Very high quantities of Cinnamon may be toxic, particularly in people with liver problems. Because Cinnamon may lower blood sugar, people with diabetes may need to adjust their treatment if they use Cinnamon supplements.

An ingredient in some Cinnamon products, coumarin, may cause liver problems. Given the lack of evidence about its safety, Cinnamon as a treatment is not recommended for children or for women who are pregnant or breastfeeding.

FOOD / COOKING DATA

Information submited: 2015-04-08 Modified: 2018-05-30 By: 1
The barks, when whole, are easily distinguished, and their microscopic characteristics are also quite distinct. Ceylon Cinnamon Sticks have many thin layers and can easily be made into powder using a coffee or spice grinder, whereas Cassia Sticks are much harder.

Cinnamon powder has long been an important spice in enhancing the flavor of Persian cuisine, used in a variety of thick soups, drinks, and sweets.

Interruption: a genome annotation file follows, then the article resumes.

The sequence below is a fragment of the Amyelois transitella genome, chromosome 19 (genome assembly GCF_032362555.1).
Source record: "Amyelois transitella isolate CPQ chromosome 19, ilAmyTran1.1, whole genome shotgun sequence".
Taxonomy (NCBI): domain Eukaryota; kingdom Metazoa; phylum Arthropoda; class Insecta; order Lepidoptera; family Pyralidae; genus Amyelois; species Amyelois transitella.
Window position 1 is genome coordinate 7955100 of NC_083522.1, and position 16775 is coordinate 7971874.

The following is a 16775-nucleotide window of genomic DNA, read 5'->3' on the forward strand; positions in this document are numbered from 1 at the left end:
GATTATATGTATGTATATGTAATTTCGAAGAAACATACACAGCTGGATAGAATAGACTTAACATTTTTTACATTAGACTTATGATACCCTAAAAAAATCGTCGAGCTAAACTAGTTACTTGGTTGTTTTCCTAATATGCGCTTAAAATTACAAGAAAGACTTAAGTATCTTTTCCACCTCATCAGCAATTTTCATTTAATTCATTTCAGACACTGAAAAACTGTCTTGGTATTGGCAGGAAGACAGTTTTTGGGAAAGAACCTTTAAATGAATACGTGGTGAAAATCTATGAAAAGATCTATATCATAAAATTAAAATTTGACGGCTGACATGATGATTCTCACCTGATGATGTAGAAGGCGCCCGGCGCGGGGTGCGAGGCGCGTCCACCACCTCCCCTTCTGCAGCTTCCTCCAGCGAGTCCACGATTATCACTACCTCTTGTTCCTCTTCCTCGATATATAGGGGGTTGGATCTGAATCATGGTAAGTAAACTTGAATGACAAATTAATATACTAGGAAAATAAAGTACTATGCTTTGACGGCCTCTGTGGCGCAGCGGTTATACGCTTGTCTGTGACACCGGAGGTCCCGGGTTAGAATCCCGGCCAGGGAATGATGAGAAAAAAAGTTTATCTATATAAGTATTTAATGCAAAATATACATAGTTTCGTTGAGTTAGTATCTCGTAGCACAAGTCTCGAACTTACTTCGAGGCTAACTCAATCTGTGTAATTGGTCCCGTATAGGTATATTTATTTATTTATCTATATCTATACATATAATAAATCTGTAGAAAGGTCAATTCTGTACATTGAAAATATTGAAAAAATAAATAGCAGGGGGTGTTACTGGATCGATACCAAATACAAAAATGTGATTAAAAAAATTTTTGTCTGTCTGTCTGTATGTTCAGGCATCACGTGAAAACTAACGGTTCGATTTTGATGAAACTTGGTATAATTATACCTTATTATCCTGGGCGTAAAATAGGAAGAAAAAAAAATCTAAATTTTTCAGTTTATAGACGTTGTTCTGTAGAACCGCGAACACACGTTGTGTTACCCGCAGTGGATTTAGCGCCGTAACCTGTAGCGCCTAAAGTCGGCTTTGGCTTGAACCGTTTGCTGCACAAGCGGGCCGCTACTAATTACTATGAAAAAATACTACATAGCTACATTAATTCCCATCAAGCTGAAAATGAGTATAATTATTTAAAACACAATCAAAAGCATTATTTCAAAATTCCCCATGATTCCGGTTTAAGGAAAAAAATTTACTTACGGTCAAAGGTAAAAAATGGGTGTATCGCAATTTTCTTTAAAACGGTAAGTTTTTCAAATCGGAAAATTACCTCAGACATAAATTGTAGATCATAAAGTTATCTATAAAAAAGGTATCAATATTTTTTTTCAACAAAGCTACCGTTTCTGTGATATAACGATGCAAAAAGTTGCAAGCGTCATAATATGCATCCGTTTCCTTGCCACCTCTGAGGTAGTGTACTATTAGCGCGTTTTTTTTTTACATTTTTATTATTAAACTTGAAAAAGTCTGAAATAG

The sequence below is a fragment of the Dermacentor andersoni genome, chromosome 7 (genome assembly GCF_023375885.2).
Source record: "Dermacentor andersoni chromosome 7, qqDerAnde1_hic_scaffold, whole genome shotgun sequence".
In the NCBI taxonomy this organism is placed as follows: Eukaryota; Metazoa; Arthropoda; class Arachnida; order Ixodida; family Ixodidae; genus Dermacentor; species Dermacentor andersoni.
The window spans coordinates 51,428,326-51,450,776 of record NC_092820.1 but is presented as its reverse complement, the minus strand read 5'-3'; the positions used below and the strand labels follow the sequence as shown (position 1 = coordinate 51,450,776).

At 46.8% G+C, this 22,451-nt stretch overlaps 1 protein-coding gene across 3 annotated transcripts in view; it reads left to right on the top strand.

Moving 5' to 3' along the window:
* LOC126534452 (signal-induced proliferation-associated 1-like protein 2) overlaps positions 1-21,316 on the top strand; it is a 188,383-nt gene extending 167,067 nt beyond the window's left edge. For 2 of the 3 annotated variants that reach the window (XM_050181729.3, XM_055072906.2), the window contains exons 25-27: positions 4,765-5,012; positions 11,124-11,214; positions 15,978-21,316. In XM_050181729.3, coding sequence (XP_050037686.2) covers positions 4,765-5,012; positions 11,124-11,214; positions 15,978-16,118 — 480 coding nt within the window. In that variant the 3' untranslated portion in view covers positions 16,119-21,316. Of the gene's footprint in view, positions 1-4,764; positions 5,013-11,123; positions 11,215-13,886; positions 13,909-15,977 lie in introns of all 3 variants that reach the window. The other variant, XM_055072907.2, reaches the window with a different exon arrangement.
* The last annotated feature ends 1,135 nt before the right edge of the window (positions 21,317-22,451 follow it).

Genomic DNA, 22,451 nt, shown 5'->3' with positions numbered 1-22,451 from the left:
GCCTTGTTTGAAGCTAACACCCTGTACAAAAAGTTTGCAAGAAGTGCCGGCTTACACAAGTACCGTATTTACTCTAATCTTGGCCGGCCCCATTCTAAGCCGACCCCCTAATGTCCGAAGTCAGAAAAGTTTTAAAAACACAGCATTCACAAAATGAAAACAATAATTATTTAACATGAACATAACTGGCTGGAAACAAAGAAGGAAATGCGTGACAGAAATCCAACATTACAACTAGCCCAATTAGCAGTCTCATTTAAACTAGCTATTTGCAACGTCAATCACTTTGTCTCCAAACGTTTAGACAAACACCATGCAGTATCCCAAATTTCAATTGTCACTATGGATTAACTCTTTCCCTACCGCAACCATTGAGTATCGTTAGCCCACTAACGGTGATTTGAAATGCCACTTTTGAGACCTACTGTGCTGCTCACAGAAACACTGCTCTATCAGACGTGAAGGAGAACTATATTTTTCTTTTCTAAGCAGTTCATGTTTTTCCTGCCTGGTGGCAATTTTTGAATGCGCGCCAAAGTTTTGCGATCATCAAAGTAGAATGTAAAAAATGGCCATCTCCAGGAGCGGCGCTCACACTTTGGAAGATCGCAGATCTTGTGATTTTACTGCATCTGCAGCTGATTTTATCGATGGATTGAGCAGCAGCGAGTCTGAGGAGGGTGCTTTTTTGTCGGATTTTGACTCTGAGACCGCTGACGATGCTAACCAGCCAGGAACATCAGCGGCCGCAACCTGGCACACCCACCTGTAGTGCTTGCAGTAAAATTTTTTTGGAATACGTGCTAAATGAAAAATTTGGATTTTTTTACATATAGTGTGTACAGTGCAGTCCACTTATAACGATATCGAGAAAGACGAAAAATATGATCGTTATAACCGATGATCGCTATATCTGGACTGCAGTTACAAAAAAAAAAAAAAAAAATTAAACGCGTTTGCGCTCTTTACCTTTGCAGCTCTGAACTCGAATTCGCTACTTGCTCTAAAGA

Cinnamon bark is widely used as a spice. It is principally employed in cookery as a condiment and flavouring material. It is used in the preparation of chocolate, especially in Mexico, which is the main importer of Cinnamon. It is also used in many dessert recipes, such as apple pie, doughnuts, and Cinnamon buns as well as spicy candies, coffee, tea, hot Cocoa.

In the Middle East, Cinnamon is often used in savoury dishes of chicken and lamb.

It is also used in Turkish cuisine for both sweet and savoury dishes.

Besides use as flavourant and spice in foods, Cinnamon flavoured tea, also flavoured with Cardamom, is consumed as a hot beverage in Bangladesh, India and Pakistan.

The Greeks used Casia or malabathron to flavour wine, together with absinth Wormwood (Artemisia Absinthium).

During the middle ages it was used as a meat preservative due to its anti-bacterial and anti-fungal qualities, but also so that it could mask the stench of  “aged” meats much better than Salt.

Cinnamon is effective in inhibiting bacterial growth. This maybe one reason why it is widely used in food preparation in hot Asian countries. In Sri Lanka, virtually every dish has a pinch of Cinnamon in it. In addition to great flavor, Cinnamon in combination with other spices like Turmeric and Chili may have been an indigenous solution to preserve food without a refrigerator.